John Joseph Moakley United States Courthouse

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John Joseph Moakley United States Courthouse
MoakleyFederalCourthouseRear.JPG
The Courthouse as seen from the Boston waterfront.
Location within Boston
Location within Boston
Location within Boston
General information
Status Complete
Type Federal Courthouse
Address 1 Courthouse Way, Boston, Massachusetts 02210
United States
Coordinates 42°21′14″N 71°2′49″W / 42.35389°N 71.04694°W / 42.35389; -71.04694Coordinates: 42°21′14″N 71°2′49″W / 42.35389°N 71.04694°W / 42.35389; -71.04694
Elevation 0 feet (0 m) Above mean sea level
Current tenants United States Court of Appeals for the First Circuit
United States District Court for the District of Massachusetts
Completed 1999
Cost $170 million
Owner United States
Technical details
Floor count 10
Floor area 675,000 square feet (62,700 m2)
Design and construction
Architecture firm Pei Cobb Freed & Partners
Structural engineer LeMessurier Consultants
Main contractor Clark Construction Group, Inc

The John Joseph Moakley United States Courthouse is a federal courthouse for the United States Court of Appeals for the First Circuit and the United States District Court for the District of Massachusetts, located on Fan Pier on the Boston, Massachusetts waterfront. Named after Congressman Joe Moakley, the 675,000-square-foot (62,700 m2) building was completed in 1999 at a cost of $170 million and has won many design awards.[1]

The courthouse is served by a stop on Boston's Silver Line.

Details[edit]

The courthouse serves as headquarters for the United States Court of Appeals for the First Circuit and the United States District Court for the District of Massachusetts. The building houses two courtrooms for the Court of Appeals and 25 courtrooms for the District Court, as well as 40 judges' chambers, a Circuit law library, the office of a United States Congressman, offices for the United States Attorney, extensive support facilities for the United States Marshals service and Pre-Trial and Probation services, as well as a day-care facility. The 675,000-square-foot (62,700 m2) building, clad in water-struck brick with granite trim, has ten floors above grade and one below.[2]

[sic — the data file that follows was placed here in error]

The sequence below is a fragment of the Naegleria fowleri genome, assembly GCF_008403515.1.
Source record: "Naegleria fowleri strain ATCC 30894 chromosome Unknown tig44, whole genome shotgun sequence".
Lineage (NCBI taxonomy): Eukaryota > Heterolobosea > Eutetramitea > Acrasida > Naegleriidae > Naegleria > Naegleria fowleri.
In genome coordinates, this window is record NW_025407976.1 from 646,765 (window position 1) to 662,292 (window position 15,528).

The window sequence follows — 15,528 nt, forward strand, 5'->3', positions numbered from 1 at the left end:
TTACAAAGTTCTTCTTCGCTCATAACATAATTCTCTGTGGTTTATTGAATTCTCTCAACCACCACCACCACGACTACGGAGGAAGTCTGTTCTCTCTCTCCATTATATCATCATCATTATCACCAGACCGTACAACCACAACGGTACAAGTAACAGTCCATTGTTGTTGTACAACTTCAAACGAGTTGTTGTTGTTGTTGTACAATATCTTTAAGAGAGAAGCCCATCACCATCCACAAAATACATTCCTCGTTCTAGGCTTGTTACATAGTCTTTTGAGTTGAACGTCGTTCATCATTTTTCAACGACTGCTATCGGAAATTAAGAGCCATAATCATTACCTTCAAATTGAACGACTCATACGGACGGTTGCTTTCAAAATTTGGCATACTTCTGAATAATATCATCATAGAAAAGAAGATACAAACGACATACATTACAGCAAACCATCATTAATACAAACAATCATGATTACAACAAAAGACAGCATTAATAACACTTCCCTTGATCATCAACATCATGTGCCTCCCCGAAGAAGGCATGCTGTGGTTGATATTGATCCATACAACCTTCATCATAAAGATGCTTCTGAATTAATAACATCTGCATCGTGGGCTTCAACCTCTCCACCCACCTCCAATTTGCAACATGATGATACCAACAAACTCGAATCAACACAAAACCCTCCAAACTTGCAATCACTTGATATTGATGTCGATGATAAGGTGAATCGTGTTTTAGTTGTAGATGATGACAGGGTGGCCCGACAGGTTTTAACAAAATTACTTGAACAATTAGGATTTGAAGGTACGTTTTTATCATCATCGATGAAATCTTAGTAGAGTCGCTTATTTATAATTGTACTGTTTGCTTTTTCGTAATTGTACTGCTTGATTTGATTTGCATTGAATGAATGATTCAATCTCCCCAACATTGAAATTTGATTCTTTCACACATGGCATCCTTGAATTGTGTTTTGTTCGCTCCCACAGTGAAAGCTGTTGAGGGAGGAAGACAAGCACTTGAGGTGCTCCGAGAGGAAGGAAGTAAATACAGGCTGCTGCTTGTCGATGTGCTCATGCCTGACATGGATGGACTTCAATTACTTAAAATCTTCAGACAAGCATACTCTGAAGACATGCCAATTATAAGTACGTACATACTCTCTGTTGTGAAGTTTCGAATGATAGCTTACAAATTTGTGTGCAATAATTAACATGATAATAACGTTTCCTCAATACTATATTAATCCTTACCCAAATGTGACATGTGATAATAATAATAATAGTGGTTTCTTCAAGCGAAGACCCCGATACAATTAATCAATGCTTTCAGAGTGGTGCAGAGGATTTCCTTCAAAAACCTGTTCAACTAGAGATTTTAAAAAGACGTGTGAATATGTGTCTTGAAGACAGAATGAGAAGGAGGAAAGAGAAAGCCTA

It was the first major project to be awarded as part of the United States Court Design Guidelines and incorporates General Services Administration's goals for imparting dignity and social significance, while creating modern and innovative justice architecture.[3]

Public access to the courtrooms is provided through a sequence of spaces — Entrance Hall, Rotunda, Great Hall, and Galleries.[2] Twenty-one large-scale paintings were commissioned from Ellsworth Kelly and are installed in these areas.[2]

The courtrooms themselves are distinguished by a motif of large arches defined by wood moldings and stenciled ornament.[2]

Design Team[edit]

Design Awards[edit]

References[edit]

External links[edit]